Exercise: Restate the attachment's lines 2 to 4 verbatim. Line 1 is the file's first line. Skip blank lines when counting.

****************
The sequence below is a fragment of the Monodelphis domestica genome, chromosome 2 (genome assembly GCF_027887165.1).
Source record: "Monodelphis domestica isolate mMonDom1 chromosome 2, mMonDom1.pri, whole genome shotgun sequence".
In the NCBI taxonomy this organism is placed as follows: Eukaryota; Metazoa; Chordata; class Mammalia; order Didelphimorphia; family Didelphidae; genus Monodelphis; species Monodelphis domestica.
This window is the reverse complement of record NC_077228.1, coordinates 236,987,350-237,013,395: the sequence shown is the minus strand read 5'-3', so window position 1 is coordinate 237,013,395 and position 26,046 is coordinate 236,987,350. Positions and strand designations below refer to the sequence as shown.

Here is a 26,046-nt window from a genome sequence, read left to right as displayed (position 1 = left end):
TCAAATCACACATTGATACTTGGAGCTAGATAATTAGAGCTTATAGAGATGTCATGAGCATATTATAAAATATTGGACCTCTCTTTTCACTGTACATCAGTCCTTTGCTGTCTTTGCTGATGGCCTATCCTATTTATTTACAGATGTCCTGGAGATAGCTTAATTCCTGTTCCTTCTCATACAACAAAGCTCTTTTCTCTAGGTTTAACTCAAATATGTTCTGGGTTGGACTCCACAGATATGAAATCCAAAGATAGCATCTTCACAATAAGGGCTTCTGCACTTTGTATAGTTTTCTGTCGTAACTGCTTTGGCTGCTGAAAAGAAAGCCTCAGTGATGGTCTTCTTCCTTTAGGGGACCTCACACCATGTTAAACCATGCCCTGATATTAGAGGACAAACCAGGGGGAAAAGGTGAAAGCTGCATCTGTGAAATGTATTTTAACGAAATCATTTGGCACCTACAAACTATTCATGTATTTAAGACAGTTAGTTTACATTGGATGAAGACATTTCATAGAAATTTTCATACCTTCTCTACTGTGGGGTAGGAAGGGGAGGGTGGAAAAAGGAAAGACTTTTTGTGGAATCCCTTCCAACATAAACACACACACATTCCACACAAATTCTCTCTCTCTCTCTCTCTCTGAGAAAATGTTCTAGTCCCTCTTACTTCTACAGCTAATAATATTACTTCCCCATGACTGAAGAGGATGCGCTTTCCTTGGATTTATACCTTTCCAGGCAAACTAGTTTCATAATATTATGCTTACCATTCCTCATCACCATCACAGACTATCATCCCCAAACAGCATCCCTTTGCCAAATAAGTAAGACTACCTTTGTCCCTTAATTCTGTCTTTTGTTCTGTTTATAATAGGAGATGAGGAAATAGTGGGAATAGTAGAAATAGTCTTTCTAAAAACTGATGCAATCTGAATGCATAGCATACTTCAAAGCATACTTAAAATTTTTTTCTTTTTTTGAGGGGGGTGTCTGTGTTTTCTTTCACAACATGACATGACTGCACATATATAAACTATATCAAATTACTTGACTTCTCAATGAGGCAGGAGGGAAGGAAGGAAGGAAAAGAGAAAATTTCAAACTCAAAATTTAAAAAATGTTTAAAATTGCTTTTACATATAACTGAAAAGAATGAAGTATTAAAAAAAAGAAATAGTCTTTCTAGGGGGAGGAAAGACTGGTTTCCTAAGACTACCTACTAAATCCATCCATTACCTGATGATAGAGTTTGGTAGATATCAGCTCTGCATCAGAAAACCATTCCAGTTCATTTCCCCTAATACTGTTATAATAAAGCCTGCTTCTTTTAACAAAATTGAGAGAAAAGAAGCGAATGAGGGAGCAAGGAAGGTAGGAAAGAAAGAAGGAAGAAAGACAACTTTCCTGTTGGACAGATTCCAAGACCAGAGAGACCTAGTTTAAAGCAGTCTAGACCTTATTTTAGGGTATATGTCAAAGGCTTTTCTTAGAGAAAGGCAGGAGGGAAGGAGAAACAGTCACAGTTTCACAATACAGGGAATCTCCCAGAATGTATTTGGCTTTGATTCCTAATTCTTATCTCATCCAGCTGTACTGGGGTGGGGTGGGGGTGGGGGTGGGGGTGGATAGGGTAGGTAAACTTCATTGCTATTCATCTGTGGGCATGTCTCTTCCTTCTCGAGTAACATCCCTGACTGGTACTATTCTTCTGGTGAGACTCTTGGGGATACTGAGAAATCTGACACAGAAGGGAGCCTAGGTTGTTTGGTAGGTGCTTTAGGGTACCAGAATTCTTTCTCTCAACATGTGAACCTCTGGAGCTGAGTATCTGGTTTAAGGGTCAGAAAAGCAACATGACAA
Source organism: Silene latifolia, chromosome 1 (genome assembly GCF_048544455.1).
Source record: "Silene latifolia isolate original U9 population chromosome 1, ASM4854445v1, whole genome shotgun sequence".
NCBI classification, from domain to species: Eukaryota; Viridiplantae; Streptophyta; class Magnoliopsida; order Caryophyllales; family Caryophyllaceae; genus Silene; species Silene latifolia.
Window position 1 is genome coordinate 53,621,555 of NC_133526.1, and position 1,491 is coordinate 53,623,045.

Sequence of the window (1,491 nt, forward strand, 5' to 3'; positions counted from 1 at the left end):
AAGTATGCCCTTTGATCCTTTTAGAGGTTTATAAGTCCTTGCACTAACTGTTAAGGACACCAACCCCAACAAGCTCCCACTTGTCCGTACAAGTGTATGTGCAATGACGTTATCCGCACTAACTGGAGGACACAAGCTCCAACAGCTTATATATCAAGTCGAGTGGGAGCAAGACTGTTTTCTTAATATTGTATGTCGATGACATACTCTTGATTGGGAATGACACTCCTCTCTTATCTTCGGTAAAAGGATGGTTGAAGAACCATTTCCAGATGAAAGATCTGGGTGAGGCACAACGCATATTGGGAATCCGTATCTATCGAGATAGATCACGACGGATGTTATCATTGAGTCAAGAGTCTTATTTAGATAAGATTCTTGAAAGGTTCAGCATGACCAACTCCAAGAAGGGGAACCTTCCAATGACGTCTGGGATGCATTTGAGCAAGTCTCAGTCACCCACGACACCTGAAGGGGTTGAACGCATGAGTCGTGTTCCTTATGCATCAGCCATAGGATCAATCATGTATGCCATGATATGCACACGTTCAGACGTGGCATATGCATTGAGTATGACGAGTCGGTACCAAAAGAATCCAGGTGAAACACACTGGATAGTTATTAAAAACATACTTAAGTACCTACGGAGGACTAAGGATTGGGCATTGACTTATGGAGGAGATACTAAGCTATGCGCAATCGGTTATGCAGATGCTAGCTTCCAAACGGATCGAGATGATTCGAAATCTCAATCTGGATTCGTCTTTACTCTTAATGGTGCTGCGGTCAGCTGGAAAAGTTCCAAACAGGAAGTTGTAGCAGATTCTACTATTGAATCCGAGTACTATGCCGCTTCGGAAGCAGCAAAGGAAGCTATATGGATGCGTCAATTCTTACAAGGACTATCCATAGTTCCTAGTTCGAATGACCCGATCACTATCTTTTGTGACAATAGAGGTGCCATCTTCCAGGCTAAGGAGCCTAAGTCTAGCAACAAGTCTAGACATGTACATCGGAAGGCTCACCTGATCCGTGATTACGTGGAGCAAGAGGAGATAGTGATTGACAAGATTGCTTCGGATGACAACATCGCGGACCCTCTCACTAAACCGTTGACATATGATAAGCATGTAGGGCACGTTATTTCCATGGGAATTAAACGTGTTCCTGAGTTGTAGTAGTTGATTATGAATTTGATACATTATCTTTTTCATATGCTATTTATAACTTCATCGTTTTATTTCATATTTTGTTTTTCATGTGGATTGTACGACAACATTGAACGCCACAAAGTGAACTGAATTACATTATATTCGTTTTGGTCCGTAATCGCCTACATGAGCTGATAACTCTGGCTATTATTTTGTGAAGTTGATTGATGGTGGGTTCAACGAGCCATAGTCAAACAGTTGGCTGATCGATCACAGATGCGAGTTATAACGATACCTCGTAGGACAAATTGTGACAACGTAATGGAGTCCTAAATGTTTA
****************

Source record: "Monodelphis domestica isolate mMonDom1 chromosome 2, mMonDom1.pri, whole genome shotgun sequence".
In the NCBI taxonomy this organism is placed as follows: Eukaryota; Metazoa; Chordata; class Mammalia; order Didelphimorphia; family Didelphidae; genus Monodelphis; species Monodelphis domestica.
This window is the reverse complement of record NC_077228.1, coordinates 236,987,350-237,013,395: the sequence shown is the minus strand read 5'-3', so window position 1 is coordinate 237,013,395 and position 26,046 is coordinate 236,987,350. Positions and strand designations below refer to the sequence as shown.